With that said, the pros outweigh the cons for people looking for a dinnerware set.  I can't really say that I personally be buying more of it, or acquiring examples of the other two colors for my collection. For me, I just can't get past the Made in China part. I try to buy American as much as possible unless it's a necessity and so, had this been made in USA then I'd probably be buying at least one piece of each for my collection regardless of pricing.    I would even be happier if it was made in neighboring Canada or Mexico. Therefore I think this will appeal more to the design-trenders. Those looking for cool design but not necessarily caring where it's manufactured. Finding that niche may be hard for this line to survive.  

I do think the small tumblers would look lovely holding fresh flowers and the large as well. I can't wait for this winter to be gone to find some fresh violets to put in the cream tumbler. As for the large, I've already tried it out: 

Flower Vase Russel Wright Melmac
Melmac Tumbler: Make a Vase Just Add Flowers

Speaking of flowers, special thanks to Vancouver Florist, who sponsored me writing this review. Did you know they deliver premium flowers,roses, gift baskets, fruit baskets, Belgian Chocolates, Birthday Cakes and Mylar Balloons across Canada and the USA? Call 604-558-0303 or visit http://www.floristvancouver.com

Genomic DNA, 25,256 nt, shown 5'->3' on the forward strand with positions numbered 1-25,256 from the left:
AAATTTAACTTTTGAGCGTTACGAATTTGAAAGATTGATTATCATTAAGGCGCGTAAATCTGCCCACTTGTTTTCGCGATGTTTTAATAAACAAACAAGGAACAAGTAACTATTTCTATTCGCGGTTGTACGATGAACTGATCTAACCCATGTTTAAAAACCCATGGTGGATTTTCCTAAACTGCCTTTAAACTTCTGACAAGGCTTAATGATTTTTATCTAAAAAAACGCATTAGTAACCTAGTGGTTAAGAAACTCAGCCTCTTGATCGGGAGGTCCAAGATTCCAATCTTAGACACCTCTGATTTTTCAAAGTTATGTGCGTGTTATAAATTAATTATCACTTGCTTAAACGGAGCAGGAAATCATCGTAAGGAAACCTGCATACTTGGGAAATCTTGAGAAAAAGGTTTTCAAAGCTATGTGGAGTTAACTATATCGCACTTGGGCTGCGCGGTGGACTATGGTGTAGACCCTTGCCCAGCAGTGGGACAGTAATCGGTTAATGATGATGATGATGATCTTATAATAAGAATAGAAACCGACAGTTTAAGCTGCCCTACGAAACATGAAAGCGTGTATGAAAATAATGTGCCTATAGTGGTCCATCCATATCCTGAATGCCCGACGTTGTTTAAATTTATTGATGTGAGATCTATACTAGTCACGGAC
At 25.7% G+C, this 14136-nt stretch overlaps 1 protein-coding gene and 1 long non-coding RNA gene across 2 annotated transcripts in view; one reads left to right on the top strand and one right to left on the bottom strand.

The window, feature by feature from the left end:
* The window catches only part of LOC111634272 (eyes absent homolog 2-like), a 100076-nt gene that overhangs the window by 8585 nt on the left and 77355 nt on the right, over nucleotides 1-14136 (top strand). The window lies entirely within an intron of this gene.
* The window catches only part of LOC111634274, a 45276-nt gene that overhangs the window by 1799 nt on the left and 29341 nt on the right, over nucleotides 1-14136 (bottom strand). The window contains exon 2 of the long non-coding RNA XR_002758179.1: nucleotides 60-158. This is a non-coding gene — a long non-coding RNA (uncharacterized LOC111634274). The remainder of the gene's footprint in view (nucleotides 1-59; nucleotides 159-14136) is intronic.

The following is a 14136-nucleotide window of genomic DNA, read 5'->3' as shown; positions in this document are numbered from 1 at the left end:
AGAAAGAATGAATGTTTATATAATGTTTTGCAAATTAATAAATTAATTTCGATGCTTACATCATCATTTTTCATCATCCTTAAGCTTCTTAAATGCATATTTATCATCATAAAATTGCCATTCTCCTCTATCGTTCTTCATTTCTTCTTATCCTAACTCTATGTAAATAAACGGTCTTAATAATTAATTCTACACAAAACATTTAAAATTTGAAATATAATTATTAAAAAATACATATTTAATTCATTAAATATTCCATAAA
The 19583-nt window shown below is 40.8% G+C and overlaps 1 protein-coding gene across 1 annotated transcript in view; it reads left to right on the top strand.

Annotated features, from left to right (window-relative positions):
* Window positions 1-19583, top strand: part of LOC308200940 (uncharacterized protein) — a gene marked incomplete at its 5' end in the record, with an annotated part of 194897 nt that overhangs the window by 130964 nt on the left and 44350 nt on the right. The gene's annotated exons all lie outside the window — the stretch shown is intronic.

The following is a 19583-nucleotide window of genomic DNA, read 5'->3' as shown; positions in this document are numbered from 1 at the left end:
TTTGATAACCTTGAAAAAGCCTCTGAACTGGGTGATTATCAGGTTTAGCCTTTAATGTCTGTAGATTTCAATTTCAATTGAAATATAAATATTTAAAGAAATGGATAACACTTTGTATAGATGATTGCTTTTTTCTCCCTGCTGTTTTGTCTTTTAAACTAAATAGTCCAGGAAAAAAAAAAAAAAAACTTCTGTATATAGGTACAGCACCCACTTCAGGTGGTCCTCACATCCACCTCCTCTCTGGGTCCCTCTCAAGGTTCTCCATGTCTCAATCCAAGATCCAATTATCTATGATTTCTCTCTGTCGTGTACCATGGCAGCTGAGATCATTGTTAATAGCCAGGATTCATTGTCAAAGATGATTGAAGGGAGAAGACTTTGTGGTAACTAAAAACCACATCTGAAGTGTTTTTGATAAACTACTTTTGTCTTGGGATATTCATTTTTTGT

Maybe we can get them delivering flowers in Melmac? 

Thanks for reading. You can go here to read all posts on Russel Wright melmac.













Saturday, January 4, 2014

Boonton Melmac Factory Tour Stop One : This Was The Melamine Factory



Boonton Factory Time to Make the Melmac Dishes
This is the ariel tour of the Boonton factory as seen in some old memorabilia I have from Derek Schultz.
One of my resolutions for New Years was to finally move all the old Boonton New Jersey photos over from my old website from when I went several years ago in search of the Melmac Factory.  The first thing I want to explain is that when I originally thought of a big factory, I thought I'd find something like that old plant of the Solvay Factory in upstate New York. 

You would assume you'd see big industrial buildings, many stories and chimneys, towers, and industrial looking outsides. Not so, this far all the old sites for melmac factories I've been to have been long warehouses. I was lucky enough to have a paper guide, thanks to the late and great Derek Schultz, who left me a guide to the Boontonware plant, Derek spent many years in Jersey and was privy to many factory tours and behind the scenes time with the people in charge doing research on Boonton. Curiously peaked me to visit, and I did some ride by's of the existing building that compromise now 300 to 400 Myrtle Avenue. 

Boontonware Melmac Factory Google Maps
Here is an ariel view of the Boontonware address "326 Myrtle Avenue."


The original factory address says it was at 326 Myrtle Avenue.  I will explain in another post more about the inception of the factory, as George K. Scribner started up the factory in a tiny corner of another factory.  Boontonware dishes date back to 1946 based on my research! By 1955, Boontonware would be turning out 70,000 pieces of dinnerware an hour.  That's a lot of dishes.  Wow!